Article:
Two more fatalities in South Korea MERS outbreak | News | DW | 22.06.2015
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Two more fatalities in South Korea MERS outbreak

South Korea's Health Ministry has reported two more MERS deaths, bringing the country's fatalities from the outbreak to 27. At least 172 people in the East Asian nation have so far been infected with the virus.

The two latest fatalities from Middle East Respiratory Syndrome (MERS) were men aged in their 80s who had been battling cancer, South Korea's Health Ministry said Monday.

One of the victims contracted the virus at Daecheong hospital in the western city of Daejeon. The other man was infected at Samsung Medical Center, a major hospital in Seoul where at least another 80 patients and medical workers have contracted the virus.

The ministry also confirmed three more cases in what is the largest outbreak of MERS outside of Saudi Arabia. A total of 172 people have been infected, and more than 4,000 people have been quarantined in an effort to stem the spread of the virus.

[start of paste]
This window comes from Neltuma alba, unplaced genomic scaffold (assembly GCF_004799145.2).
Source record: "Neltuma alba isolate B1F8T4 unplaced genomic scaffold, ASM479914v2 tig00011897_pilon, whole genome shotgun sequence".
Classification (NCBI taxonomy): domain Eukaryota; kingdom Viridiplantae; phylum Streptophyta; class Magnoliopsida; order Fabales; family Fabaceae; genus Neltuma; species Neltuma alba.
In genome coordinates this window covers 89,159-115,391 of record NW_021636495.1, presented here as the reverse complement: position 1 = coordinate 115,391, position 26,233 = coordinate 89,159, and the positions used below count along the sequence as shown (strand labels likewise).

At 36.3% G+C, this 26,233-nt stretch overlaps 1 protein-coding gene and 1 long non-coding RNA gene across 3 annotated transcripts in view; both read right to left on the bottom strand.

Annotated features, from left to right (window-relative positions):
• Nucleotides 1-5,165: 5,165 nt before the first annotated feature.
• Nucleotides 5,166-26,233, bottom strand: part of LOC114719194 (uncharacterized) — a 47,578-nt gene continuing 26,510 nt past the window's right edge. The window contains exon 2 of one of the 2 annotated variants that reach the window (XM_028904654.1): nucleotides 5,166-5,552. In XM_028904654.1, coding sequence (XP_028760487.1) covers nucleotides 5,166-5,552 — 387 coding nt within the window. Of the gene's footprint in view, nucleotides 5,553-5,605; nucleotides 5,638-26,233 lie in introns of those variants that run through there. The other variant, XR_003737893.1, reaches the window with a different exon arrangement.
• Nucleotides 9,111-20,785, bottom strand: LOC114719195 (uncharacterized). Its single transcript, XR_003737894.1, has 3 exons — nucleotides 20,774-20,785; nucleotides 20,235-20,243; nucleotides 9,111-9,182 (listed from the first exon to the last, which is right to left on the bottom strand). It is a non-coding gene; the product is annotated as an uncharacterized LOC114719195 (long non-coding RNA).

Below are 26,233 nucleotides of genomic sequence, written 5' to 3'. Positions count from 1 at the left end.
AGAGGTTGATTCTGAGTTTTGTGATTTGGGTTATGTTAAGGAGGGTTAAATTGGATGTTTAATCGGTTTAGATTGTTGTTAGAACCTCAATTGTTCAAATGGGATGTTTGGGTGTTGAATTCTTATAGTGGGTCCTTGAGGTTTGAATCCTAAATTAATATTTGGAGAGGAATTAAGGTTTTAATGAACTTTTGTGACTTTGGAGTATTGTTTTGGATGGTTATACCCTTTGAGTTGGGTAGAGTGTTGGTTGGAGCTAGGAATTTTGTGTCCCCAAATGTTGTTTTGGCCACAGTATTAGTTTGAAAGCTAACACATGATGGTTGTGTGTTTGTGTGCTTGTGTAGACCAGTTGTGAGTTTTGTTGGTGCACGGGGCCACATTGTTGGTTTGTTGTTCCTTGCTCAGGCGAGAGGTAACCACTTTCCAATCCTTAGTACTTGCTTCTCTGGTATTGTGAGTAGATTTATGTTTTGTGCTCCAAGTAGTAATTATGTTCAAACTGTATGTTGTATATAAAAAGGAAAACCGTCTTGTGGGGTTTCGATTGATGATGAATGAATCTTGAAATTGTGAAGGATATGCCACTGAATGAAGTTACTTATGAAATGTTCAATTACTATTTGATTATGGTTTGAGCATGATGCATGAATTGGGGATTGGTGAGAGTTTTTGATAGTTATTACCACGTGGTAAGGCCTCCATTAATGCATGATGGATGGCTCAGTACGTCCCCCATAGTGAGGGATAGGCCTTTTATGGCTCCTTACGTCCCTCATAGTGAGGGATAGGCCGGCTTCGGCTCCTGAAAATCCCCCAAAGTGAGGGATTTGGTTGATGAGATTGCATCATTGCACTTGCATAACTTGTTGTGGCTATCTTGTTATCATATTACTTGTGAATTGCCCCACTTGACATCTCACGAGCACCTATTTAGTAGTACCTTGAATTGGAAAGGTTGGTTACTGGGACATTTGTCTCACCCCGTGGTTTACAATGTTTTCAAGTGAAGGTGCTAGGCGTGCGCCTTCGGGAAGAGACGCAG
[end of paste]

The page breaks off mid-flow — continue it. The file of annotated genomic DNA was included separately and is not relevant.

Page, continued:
According to the ministry, 14 patients are in a critical condition, while 50 people had recovered and been released from hospital.

Seoul criticized for sluggish response

MERS was first observed in 2012 in Saudi Arabia, where it left more than 400 people dead and 1,000 infected, according to the kingdom's health officials.

The outbreak in South Korea began on May 20 after a 68-year-old man returned to the country following a trip to Saudi Arabia. The government was heavily criticized for its sluggish response, after the infected man visited several medical centers before being diagnosed with MERS.

Cases of infection grew quickly in the first two weeks of June, but the spread of the virus has since slowed considerably. On Saturday, authorities reported no new cases for the first time in 16 days.

According to the US Centers for Disease Control and Prevention (CDC), the majority of people who come in contact with an infected person do not contract the virus. There are no vaccines or antiviral treatments available for MERS.

nm/cmk (AFP, Reuters)

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